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Tag: Huntington Library

Huntington Library

My twin and I had a wonderful first day of celebration of our birthday. Today we walked the Huntington Gardens and had lunch on a patio; the weather was that fantastic. It was also an opportunity for me to help my sister learn to use her camera. She’s learning quickly.

I tried using the shrub to frame the Asian art.

This was shot with my 35mm, 50mm equivalent on my crop camera, so it’s not macro quality. However, I liked the bokeh behind the flower. Although I had brought my macro lens with me, I used only my normal lens on this walk.

Another favorite was this small nook in the Japanese garden.

White is really hard to capture, but it helped that I shot in raw. Moving the highlights to the left in Lightroom made a big difference.

I was surprised to see geese in the Chinese garden. It’s hard to see but there is one sitting on the bridge.

I liked the light coming through the openings of the bridge from the other side.

Of course it’s always a good idea to try a vertical perspective.

The glare from the ceiling lights made it difficult to capture Pinkie and Blue Boy, but working with ISO and aperture was a good experience for my sister. I shot these in raw with my Fuji X-T2 for a friend. No flash is allowed in the galleries at the Huntington Library.

 

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The Camellias Are Blooming

When I remembered the three varieties of camellias that I grew in my yard in California, I thought it was quite an opportunity to photograph those displayed for judging at a camellia show as well as those growing on the large old shrubs in the Japanese Garden on a rainy morning at Huntington’s Garden and Library. When I saw all those camellias, I knew that I was going to extract several different varieties to create a page. There were so many, it was difficult to choose.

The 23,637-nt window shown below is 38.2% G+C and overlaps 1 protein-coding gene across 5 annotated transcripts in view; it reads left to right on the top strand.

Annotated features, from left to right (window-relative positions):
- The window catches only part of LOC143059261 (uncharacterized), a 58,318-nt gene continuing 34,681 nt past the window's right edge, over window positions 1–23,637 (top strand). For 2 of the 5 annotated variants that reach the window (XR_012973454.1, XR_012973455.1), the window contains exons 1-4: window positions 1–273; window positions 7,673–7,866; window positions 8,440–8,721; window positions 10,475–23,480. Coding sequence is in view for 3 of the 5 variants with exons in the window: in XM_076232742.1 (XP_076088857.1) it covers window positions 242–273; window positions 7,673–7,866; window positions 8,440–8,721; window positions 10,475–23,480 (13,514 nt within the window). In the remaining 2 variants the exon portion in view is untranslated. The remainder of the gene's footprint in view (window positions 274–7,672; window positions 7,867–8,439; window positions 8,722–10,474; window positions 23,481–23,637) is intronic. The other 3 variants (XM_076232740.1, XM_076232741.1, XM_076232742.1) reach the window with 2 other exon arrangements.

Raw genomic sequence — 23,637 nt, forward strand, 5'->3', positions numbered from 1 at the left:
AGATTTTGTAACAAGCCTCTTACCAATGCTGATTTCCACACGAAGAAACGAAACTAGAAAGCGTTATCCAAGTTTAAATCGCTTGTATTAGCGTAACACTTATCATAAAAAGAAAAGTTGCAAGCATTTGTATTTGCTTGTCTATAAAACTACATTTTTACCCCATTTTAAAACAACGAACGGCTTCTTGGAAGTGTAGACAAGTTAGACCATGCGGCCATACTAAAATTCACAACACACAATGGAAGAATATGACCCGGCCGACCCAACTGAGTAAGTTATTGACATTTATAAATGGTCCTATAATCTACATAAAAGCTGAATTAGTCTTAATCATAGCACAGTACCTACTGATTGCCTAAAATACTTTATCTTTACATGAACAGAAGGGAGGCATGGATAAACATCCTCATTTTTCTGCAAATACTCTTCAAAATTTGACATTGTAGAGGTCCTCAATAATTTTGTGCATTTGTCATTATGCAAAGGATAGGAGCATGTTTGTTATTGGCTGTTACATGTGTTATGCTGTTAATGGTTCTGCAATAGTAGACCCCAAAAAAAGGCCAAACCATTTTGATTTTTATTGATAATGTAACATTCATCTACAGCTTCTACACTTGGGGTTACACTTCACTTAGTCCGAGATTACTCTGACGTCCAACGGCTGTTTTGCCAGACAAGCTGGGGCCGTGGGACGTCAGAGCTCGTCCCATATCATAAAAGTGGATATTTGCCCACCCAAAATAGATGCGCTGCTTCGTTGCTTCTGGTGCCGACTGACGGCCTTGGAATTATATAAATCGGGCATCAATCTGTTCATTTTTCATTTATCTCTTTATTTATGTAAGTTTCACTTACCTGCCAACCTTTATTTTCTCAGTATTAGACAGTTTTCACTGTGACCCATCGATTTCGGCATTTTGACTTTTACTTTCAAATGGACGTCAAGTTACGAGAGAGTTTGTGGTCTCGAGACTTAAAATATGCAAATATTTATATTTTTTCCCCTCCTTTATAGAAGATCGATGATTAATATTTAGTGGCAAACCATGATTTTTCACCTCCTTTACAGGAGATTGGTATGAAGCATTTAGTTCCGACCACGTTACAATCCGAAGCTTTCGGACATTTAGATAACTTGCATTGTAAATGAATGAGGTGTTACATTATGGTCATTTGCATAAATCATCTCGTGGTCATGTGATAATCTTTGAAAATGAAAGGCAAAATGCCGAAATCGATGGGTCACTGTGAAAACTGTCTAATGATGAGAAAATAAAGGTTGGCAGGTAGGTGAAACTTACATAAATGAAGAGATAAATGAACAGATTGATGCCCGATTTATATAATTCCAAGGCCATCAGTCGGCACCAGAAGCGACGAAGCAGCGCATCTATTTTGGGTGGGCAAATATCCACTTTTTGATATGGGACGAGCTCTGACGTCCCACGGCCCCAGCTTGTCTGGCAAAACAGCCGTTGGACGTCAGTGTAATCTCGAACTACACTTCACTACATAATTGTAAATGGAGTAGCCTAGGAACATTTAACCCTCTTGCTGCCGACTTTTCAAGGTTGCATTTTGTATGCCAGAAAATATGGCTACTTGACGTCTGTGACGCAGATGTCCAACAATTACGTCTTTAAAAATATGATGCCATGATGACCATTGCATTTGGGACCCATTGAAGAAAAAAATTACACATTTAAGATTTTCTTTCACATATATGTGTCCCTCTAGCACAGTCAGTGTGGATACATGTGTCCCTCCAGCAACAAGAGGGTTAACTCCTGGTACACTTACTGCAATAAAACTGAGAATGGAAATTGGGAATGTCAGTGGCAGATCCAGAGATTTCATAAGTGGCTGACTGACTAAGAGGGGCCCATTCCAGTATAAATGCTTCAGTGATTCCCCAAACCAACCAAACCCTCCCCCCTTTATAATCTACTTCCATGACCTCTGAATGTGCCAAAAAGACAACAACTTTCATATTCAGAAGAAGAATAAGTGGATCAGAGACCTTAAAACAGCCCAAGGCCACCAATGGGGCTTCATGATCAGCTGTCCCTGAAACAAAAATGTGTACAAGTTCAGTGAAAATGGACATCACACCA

I began my page placing seven of Anna’s twigs: ArtPlay Palette Swell, ArtPlay Palette Tinge, ArtPlay Palette Yule, ArtPlay Palette Oasis, ArtPlay Palette Glance, ArtPlay Palette Festal, ArtPlay Palette Canyon. I tentatively placed them before I began to place the extracted camellias. This is the final placement.

I extracted each of the camellias using the Quick Selection Tool, the properties panel and a layer mask. The process went more quickly than I anticipated. However, I would recommend that you save your work frequently. I didn’t and lost some of my extractions. I must say, I’ve had a lot of practice with the Quick Selection Tool completing this page. I found it easier to make my arrangement by placing all the camellias on the right and then moving them over one at a time. I gave each a shadow.

Next, I placed a photo of the bridge in the garden below the camellias. I roughly masked out the bridge and applied a preset in Lightroom that gave it a sketch effect. Unfortunately, I can’t point you to a current source. It was created by Studio Romy, but I bought it at least 4 years ago. In addition to the photo, I placed a brush from Anna’s Statues No. 1 behind the bridge.

Above the bridge, I placed textures from Spackle Textured No. 1 to rough up the bridge a bit. I duplicated the twigs, moved that group up above the camellia extractions and then erased parts with the Eraser Tool.